France’s Macron wades into Calais migrant crisis

This file photo taken on March 16, 2016 shows a man sitting in the so-called “Jungle” migrant camp in Calais, northern France, during the end of the dismatling of the camp’s southern section. (AFP)
Updated 16 January 2018

France’s Macron wades into Calais migrant crisis

PARIS: French President Emmanuel Macron will defend his controversial immigration policy Tuesday in the northern port of Calais, long a magnet for refugees and migrants trying to reach Britain.
France’s centrist president, who campaigned for open borders in last year’s election, has since drawn criticism for his government’s uncompromising attitude toward migrants sleeping rough on the streets of Calais and Paris.
France received a record 100,000 asylum claims last year, making it one of Europe’s top destinations.
Macron has promised to speed up waiting times for asylum applications while also stepping up expulsions of those who remain in France after being turned down for refugee status — an approach he touts as mixing “efficiency” and “humanity.”
NGOs, trade unions and left wing parties take a different view, often accusing him of wielding an iron fist in a velvet glove.
The police in Calais routinely break up the camps of migrants who descend on the region to try and stow away on trucks crossing the Channel to Britain, a favorite destination for Afghans and east Africans.
Hundreds of migrants are still massed in the area, over a year after the former Socialist government bulldozed the Jungle, a squalid makeshift camp in Calais, and moved its more than 7,000 occupants to shelters nationwide.
In December, Interior Minister Gerard Collomb further raised the hackles of migrant support groups by ordering ID checks in emergency shelters, sparking fears of a witch hunt against failed asylum seekers.
On Thursday, Macron will travel to southern England for a French-British summit where he will demand that Britain, which in 2003 effectively pushed back its border to France, do more to help ease the migrant burden.

Some in France see the situation in Calais as one of Britain’s making, given that the most of the migrants who descend on the area are desperate to reach England.
In an interview with Le Parisien published Sunday, Collomb said he would push for changes to the 2003 Le Touquet accords allowing British border controls on French territory.
Collomb said France would specifically demand “concrete measures” from Prime Minister Theresa May’s government on taking in more unaccompanied minors seeking to join relatives or friends across the water, and on contributing more to the costs of policing the border.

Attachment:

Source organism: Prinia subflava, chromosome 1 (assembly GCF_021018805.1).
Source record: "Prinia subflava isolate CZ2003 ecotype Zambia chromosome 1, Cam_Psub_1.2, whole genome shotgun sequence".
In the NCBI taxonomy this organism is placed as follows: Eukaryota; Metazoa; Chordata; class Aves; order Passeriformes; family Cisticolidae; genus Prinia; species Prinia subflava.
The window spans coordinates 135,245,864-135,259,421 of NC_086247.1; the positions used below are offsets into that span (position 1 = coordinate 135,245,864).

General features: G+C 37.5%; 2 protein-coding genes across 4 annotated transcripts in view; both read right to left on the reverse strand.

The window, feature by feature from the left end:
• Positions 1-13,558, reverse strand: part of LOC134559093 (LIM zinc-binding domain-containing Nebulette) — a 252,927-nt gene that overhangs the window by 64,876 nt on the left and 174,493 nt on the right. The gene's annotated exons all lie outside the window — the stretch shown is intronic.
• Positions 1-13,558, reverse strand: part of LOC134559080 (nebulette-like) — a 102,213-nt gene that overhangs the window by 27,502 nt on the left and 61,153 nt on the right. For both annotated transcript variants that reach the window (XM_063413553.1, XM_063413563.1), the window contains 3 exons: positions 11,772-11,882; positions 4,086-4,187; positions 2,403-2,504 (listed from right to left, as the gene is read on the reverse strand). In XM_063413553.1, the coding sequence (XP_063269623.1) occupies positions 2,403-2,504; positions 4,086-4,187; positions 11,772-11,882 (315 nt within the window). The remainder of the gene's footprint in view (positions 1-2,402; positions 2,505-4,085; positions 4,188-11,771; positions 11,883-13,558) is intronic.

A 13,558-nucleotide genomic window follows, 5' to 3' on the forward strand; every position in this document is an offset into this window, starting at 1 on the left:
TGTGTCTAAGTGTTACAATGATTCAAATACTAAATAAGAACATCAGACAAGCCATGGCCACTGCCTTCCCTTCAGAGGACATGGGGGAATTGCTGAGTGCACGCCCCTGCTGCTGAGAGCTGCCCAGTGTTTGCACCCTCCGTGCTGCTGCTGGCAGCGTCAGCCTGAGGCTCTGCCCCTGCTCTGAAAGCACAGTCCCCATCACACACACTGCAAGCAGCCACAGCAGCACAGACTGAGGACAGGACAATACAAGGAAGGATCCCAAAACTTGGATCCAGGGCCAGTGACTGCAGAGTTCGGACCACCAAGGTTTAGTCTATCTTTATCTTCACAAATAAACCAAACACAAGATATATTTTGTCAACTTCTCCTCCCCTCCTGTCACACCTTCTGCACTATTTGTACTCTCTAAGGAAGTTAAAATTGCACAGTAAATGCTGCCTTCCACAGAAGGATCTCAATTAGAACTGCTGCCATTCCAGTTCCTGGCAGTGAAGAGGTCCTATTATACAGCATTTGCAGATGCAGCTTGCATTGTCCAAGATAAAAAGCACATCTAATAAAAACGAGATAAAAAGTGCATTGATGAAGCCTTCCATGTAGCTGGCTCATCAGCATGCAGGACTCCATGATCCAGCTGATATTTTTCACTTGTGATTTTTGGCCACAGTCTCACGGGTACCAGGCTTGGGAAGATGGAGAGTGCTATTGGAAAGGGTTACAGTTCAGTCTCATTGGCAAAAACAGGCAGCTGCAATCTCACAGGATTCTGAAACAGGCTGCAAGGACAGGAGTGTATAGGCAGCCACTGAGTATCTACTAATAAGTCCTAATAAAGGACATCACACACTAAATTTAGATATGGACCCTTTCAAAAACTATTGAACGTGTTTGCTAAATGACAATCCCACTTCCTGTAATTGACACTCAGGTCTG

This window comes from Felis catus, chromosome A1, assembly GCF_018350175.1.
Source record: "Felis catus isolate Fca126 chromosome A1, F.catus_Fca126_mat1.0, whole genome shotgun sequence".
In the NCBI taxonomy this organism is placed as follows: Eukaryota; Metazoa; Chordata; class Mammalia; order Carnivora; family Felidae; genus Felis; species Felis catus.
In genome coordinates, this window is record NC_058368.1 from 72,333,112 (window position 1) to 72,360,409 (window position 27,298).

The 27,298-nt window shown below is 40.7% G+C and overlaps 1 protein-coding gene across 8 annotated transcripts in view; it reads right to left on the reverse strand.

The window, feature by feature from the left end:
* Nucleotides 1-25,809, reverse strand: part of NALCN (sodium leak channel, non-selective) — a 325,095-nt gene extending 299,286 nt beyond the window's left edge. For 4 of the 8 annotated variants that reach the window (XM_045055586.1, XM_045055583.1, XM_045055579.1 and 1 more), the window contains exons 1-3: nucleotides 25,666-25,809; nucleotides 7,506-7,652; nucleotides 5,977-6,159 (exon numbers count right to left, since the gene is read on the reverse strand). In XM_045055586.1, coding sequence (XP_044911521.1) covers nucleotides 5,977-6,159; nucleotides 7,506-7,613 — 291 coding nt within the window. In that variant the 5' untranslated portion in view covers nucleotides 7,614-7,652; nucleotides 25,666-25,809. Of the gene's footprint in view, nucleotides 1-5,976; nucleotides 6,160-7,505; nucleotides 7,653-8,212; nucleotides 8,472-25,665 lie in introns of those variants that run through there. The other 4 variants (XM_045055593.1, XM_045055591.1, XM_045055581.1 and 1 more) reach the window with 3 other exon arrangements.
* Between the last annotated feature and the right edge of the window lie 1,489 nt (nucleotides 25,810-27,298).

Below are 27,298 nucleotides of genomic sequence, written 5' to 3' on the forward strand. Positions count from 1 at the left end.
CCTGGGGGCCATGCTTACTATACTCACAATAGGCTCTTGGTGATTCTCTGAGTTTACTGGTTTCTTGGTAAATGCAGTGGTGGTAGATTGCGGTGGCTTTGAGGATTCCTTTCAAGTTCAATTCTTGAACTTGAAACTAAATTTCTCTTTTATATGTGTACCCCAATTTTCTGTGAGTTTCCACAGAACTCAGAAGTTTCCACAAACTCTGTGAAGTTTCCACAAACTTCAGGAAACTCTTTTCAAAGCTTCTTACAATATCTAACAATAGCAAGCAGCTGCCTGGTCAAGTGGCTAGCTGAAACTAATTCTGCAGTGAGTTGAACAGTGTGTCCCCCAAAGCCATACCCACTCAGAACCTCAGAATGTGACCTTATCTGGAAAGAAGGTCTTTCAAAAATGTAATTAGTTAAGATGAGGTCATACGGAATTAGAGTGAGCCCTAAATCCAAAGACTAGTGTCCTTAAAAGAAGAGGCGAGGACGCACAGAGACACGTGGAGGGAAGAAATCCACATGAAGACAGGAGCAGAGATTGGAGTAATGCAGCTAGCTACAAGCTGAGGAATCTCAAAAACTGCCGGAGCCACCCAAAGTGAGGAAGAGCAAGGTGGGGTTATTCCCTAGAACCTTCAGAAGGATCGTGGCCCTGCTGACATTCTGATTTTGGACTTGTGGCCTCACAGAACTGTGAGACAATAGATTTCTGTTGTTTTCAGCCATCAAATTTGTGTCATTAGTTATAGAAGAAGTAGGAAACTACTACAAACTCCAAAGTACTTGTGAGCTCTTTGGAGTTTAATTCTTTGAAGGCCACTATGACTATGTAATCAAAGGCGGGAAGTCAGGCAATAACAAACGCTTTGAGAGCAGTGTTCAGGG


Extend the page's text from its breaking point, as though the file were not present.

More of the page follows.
On Tuesday, Macron will meet migrants in Calais and NGOs working with them, as well as with local officials, residents and security force members calling for tougher laws to prevent the emergence of another Jungle.
Natacha Bouchart, the right wing mayor of Calais, told BFM television on Monday that the local population was “tired” of the situation and expected a lot from the president’s visit.
But the trip has not been welcomed by all, with two NGOs on the frontlines of the crisis in Calais refusing an invitation to meet him.
Francois Guennoc of the Auberge des Migrants charity said he did not want to act “merely as an alibi for a strategy that is already well established.”


Institutions review links with Britain’s Prince Andrew

Updated 19 November 2019

Institutions review links with Britain’s Prince Andrew

  • The review comes after the BBC broadcast a lengthy interview with the prince on Saturday in which he tried to explain his links to Epstein
  • The unprecedented subject matter tackled in the television interview — and the royal’s apparent lack of empathy for victims — has dominated British media in recent days

LONDON: A British university on Tuesday said it was reviewing its links with Prince Andrew after he defended his friendship with convicted sex offender Jeffrey Epstein in a TV interview.
But a bank said it would not be renewing its backing for a project he founded.
“We will be reviewing the position of Prince Andrew, Duke of York, as our patron at the next board of governors meeting on Tuesday 26th November,” said London Metropolitan University.
“The university opposes all forms of discrimination of discrimination, abuse, human trafficking and any activity that is contrary to the university’s values.”
Andrew — Queen Elizabeth II’s second son — took over the role from his father, Prince Philip, in 2013. There have been royal patrons at the institution since 1848.
The review comes after the BBC broadcast a lengthy interview with the prince on Saturday in which he tried to explain his links to Epstein, who was found dead in jail in August.
Andrew strongly denied claims he had had sex with a 17-year-old girl allegedly trafficked by Epstein but expressed little regret about his friendship with the disgraced financier.
The unprecedented subject matter tackled in the television interview — and the royal’s apparent lack of empathy for victims — has dominated British media in recent days.
It has also put pressure on those with links to the prince.
Students at Huddersfield University in northern England said they wanted Andrew to resign as a patron, claiming he was “an utterly unsuitable representative” because of the allegations.
Standard Chartered bank meanwhile said it was not renewing its sponsorship of the prince’s [email protected] project, which encourages entrepreneurs and start-ups around the world.
The bank cited “commercial reasons” for not renewing the current agreement when it expires in December.
Accountancy firm KPMG’s backing for the mentoring scheme expired at the end of last month and will not be renewed.
Pharma giant AstraZeneca’s partnership is due up next month. It is also being reviewed.
Insurance giant AON reportedly asked for its logo to be removed from the [email protected] website, according to the Financial Times.